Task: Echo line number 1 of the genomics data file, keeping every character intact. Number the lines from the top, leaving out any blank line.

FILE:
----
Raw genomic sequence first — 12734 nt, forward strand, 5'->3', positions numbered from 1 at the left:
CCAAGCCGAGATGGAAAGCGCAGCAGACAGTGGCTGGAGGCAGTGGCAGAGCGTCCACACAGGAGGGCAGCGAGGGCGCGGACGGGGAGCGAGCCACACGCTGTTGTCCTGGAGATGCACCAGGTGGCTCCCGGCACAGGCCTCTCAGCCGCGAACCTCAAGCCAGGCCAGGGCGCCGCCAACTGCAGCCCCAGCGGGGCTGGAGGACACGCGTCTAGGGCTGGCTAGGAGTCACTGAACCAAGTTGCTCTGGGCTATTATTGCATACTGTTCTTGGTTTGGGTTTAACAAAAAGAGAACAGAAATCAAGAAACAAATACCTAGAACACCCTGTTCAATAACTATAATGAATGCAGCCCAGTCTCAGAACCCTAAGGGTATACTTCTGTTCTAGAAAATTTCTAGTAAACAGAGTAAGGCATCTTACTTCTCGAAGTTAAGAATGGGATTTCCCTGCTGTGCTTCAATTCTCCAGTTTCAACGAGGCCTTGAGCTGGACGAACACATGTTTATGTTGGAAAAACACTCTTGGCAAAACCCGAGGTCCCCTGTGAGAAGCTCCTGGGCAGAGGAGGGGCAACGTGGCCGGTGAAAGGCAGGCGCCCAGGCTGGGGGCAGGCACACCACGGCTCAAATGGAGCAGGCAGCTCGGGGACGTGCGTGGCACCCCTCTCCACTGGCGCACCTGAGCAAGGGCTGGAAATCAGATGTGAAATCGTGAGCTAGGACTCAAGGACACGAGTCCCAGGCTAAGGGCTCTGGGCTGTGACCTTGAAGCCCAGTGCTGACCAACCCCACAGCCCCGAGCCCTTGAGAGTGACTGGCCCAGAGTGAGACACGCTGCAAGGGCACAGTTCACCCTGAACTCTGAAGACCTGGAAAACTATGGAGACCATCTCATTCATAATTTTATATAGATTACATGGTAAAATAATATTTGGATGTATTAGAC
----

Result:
Raw genomic sequence first — 12734 nt, forward strand, 5'->3', positions numbered from 1 at the left: